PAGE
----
I was in the Crossroads on Thursday night. Drove down there from Johnson County with my dad. Thunder clouds hung overhead, gray but not entirely threatening, and summer’s humidity snuck through the windows, which were cracked open an inch or two as the air conditioner blasted.
I love the Crossroads. Set a few blocks from downtown, this area has a Wild West feel. There’s enough grit and wide openness to imagine yourself in a self-sustaining enclave isolated from the glitz and rush of a city, but the tall buildings touching the sky in the distance assure you that everything you need is right here.
Along with my sister, we drank at Manifesto and then moved over a few blocks to Martini Corner. We talked about the worst movies my dad took us to as kids – Home Alone 3, Spice World, BioDome. I used a restroom where Al Capone once pissed. A stranger told us the quickest way to navigate through the alley outside of Manifesto after rain began to pour. At the Drop, the owner offered us a plate of their edible cocktails, on the house.
Growing up here, I remember people sometimes saying that Kansas City had an inferiority complex. And I think it did at least have an identity crisis. We had some of the trappings of major cities, like professional sports teams, good enough restaurants and shuttlecocks (!). But our downtown was decrepit and worthless, a reverse vampire of a city – when the sun set, everybody disappeared. Restaurants owners were afraid to open, Town Center in Leawood was more chic than anything in downtown, and what the hell was Barney Allis Plaza? We could recite that Kansas City has more fountains than any place except Rome and more miles of boulevard than any place except Paris, but those facts lost their luster pretty quickly. Omaha lingered to the north, growing in population, succeeding in building projects, reminding us that we were only a few steps away from being a Triple-A city.
Then in 2003, the great people of Jackson County voted to build the Sprint Center on Grand Avenue. It hasn’t been perfect. An NBA team or an NHL team has yet to move in and probably never will, and the Power and Light District at times attracts a crowd befitting an LMFAO music video. But when I come back to visit Kansas City, I see a changed place everywhere. In constructing the Sprint Center and the Power and Light District, Kansas City proved that it cared, and the attitude spread throughout town. We were sick of second-rate and woke up from our existential crisis. Our city sprung to life.
In 2010, The New York Times complimented Kansas City for revitalizing its core while maintaining its grit.
Last year, Frommer’s called Kansas City one of the top 10 places to visit in the world. No other U.S. city made the cut.
Just this week, the New York Post glowed about Kansas City’s art and nightlife.
I’ve always loved Kansas City. I don’t need somebody else’s approval or endorsement to consider my hometown one of the country’s best, worthy of notice and respect and much more than some Midwestern outpost in flyover land. It’s just nice to receive the praise, especially because Kansas City deserves it.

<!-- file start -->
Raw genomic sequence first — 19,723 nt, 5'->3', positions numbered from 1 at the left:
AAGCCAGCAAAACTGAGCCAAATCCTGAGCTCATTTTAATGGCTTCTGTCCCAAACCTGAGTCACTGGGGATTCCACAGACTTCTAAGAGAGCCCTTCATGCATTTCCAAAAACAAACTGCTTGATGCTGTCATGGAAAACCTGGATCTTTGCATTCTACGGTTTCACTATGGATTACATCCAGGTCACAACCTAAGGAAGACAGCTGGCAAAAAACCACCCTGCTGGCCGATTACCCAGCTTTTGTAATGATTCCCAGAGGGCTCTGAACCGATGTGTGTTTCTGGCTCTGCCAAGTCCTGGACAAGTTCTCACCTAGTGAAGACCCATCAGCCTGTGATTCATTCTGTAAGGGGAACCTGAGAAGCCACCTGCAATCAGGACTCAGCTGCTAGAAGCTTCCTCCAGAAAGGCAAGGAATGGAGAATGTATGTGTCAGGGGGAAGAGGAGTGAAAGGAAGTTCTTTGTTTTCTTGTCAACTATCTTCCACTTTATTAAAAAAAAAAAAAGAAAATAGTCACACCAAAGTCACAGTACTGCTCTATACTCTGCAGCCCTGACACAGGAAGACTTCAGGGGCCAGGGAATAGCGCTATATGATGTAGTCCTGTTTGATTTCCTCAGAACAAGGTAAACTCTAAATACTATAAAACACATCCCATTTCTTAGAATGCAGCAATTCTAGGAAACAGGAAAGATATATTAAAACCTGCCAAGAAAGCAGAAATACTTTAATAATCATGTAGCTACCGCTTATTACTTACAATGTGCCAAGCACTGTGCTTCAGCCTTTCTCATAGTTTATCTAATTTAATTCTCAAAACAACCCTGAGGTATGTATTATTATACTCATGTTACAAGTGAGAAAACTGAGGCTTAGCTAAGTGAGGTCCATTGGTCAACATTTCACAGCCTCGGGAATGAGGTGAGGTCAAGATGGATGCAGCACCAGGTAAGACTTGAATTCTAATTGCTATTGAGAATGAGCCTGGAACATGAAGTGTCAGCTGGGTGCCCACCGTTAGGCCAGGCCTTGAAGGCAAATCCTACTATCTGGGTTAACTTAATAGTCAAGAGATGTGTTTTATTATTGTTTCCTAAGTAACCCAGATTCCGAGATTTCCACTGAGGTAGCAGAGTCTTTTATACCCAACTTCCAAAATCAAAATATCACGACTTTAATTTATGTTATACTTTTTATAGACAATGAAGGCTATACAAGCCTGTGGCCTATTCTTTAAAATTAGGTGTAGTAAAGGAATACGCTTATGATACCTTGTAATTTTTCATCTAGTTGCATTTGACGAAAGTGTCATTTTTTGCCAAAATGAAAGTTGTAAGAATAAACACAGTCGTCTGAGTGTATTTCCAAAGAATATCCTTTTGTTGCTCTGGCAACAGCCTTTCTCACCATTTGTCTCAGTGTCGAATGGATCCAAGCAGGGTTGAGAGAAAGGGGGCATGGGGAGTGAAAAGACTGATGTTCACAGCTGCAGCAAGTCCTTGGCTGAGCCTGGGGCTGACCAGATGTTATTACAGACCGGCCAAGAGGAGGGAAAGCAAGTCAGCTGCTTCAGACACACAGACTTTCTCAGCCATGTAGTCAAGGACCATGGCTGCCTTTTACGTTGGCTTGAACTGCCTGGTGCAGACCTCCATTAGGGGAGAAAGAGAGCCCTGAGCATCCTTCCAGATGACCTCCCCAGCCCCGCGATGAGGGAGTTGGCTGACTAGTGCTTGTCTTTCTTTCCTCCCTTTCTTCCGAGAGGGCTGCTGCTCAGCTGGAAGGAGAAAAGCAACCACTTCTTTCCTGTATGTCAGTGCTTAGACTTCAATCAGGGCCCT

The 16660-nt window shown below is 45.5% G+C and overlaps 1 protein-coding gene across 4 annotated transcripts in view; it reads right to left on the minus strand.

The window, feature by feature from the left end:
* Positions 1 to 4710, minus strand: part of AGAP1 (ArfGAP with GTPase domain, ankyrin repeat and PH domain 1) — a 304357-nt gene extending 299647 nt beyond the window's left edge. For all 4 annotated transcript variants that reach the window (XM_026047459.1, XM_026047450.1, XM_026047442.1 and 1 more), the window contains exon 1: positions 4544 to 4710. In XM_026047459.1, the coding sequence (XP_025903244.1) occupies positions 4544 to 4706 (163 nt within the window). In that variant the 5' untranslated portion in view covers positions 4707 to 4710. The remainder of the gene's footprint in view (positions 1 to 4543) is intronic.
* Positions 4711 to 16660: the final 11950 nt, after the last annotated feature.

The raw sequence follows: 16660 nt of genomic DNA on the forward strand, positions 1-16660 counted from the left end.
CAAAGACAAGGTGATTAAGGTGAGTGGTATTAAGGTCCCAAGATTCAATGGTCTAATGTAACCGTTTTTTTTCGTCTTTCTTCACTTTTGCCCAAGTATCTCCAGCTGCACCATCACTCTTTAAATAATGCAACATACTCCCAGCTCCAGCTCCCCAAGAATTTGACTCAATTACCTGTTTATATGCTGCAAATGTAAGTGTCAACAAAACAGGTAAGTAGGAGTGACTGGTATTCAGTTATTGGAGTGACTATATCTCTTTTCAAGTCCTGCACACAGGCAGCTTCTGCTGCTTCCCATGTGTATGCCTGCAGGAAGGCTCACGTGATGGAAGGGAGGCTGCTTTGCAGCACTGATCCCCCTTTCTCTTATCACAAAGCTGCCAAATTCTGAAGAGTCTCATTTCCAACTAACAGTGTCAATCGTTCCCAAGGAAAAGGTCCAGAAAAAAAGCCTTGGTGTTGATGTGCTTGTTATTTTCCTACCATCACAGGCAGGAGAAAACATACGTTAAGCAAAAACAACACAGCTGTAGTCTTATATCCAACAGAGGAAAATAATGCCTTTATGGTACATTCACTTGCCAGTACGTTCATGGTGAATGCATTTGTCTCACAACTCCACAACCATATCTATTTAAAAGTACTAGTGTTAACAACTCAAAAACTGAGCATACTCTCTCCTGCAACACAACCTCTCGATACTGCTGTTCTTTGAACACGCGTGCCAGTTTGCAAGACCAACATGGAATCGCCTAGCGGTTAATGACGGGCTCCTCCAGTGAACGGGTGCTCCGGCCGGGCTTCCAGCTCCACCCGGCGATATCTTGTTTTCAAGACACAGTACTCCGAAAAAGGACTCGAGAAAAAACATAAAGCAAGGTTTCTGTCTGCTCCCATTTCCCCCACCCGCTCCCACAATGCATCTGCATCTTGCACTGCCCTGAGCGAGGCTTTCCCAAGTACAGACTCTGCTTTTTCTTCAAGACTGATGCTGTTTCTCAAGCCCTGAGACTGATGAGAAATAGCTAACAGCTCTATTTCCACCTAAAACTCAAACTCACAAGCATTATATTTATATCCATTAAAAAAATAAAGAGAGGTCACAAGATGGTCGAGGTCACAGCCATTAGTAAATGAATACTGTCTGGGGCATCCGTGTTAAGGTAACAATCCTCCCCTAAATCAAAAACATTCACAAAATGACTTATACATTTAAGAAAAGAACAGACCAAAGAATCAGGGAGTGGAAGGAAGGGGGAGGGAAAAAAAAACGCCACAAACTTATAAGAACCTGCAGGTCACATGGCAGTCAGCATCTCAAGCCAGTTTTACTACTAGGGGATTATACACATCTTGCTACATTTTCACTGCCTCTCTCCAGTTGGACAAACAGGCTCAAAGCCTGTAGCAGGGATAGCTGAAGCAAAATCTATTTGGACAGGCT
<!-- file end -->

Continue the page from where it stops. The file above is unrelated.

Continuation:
Last year, Joe Posnanski wrote a blog about Kansas City in which he discussed how much he enjoyed listening to people talk about their favorite places. He said he loved hearing former Xavier basketball coach Skip Prosser discuss driving into Pittsburgh out of the Fort Pitt Tunnel.
Even though shrines to beauty like the Grand Canyon and the Eiffel Tower beckon from afar, we all have our own place that we grip tightly to our heart. Malcolm Gibson, one of my professors at KU who has traveled through Asia, Europe and Africa, for instance swears that the most beautiful place in the world for him is the Flint Hills.
This might sound weird, but I think my favorite is the last few minutes of the drive on I-35 from Johnson County toward downtown, the drive we made last night. In high school and during my freshman year of college, my friends and I often took this route to KC BBQ in Crown Center. We’d eat brisket sandwiches, stare like idiots at this chocolate store and discover new ways to infuriate the management of this sophisticated establishment, from trespassing onto a rooftop tennis court to sneaking into the pool at the Westin.
This drive becomes special as soon as you see the signs for Rosedale. Sprinkled tightly together on your right is one of the oldest neighborhoods, decaying now but home to the famous arch and dozens of Mexican restaurants. A minute later is this mysterious abandoned building, tall and brown with holes like Swiss cheese. We used to argue about whether homeless people slept there during the nights.
As you get closer to downtown, the entire skyline comes into view, from the pylons of Bartle Hall to, now, the Kauffman Center for the Performing Arts. You exit on Southwest Boulevard, and remember the stoplight. Junior year of prom, I skipped right past it, almost crashing my filled-to-capacity Chevy Lumina.
A block later, you’re at a real crossroads. On your right, not far away, is Crown Center and Union Station and the Liberty Memorial, the country’s principal monument to World War I. Straight ahead is the best of the Crossroads, filled with thriving bursts of music, food and drink. To the left is the road to downtown and all the improvements Kansas City has made in the last decade.
Driving this route on a summer night, observing this city from the perfect middle, it feels like you can go anywhere.